A visit to the Palace of Versailles


The Palace of Versailles started out life as a hunting lodge in what was then a small country village 12 miles south west of Paris. The gardens of Versailles span across 800 hectares and comprise 200,000 trees, 50 fountains and a 5.57km canal. They’ve been inscribed on the Unesco World Heritage List for a reason.

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More than just a palace, Versailles has important historical significance in French history and it is considered a symbol of the power – and corruption - of the absolute monarchy of France.


As well as being the home of the royal family, Versailles was the political centre of France during Louis XIV’s reign and had many government offices. The royal family lived here until they were forced to return to Paris when a mob attacked the palace during the French Revolution in October 1789. It now serves as a popular tourist attraction, with people arriving in droves to tour the stunning gardens and beautiful palace.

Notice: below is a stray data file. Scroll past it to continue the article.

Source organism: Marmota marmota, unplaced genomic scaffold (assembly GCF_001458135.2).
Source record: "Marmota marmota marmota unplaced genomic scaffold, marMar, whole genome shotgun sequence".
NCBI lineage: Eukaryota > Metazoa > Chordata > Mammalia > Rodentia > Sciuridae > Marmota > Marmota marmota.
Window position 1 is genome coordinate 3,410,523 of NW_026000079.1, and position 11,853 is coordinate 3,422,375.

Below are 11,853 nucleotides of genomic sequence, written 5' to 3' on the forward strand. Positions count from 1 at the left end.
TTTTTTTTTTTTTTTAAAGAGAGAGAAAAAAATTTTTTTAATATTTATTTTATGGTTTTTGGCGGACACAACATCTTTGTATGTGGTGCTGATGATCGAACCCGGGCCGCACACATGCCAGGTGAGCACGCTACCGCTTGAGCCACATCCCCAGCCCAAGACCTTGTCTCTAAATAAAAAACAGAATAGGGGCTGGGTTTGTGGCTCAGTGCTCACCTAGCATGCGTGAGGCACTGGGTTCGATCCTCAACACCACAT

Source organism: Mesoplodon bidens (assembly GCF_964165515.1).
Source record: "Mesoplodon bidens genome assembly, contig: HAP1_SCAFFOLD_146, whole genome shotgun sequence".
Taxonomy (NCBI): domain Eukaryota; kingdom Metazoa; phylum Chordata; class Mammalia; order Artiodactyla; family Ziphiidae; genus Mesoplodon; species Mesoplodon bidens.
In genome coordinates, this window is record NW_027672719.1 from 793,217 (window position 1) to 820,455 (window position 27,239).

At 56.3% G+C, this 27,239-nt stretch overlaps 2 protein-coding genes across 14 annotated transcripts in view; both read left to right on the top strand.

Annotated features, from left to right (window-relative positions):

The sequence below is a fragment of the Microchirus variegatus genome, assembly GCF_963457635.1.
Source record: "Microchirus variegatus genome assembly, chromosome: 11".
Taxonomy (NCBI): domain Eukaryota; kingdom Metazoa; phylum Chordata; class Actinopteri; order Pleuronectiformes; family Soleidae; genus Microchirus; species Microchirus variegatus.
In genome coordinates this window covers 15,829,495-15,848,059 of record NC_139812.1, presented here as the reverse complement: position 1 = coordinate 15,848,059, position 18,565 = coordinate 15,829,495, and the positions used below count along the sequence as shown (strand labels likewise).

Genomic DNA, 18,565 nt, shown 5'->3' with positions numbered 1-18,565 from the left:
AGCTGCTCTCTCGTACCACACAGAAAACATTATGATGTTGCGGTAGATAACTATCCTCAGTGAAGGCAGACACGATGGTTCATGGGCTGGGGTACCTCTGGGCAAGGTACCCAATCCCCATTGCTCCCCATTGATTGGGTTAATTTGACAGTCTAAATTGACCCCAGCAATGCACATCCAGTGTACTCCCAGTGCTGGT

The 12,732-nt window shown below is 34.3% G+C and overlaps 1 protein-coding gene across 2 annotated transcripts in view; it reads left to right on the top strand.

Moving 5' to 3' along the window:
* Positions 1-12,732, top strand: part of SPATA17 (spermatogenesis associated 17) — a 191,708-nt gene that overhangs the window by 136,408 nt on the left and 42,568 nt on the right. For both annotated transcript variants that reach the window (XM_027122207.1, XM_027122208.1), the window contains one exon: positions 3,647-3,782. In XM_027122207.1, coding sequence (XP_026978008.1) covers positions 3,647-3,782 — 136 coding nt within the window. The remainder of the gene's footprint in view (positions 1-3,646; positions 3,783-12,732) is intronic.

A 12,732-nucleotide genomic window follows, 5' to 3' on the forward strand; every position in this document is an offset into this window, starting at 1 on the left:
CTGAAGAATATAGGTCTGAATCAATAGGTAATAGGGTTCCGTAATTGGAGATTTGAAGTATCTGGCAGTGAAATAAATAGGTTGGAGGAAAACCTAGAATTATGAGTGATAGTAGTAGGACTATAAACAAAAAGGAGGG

The sprawling chateau is the first thing you’ll see as you enter through the huge iron gates. Intricate patterns of foliage are spread out in front of the chateau like a beautiful maze. Bright green hedges and well-manicured lawns line the pathways, which lead up to the famous cross-shaped Grand Canal. There are also dozens of fountains and statues scattered throughout the site, and there is even a ‘Musical Fountains Show’ from April to October where the water features are set to music.



The inside decor features sparkling chandeliers and painted gold ceilings. It also holds more than 300 mirrors, glass doors and marble walls. This spectacular room was designed to celebrate the political, diplomatic, economic and artistic successes of France.



Read more of this article in the MFCH magazine - New Issue New Year 2021 on page 75-76.

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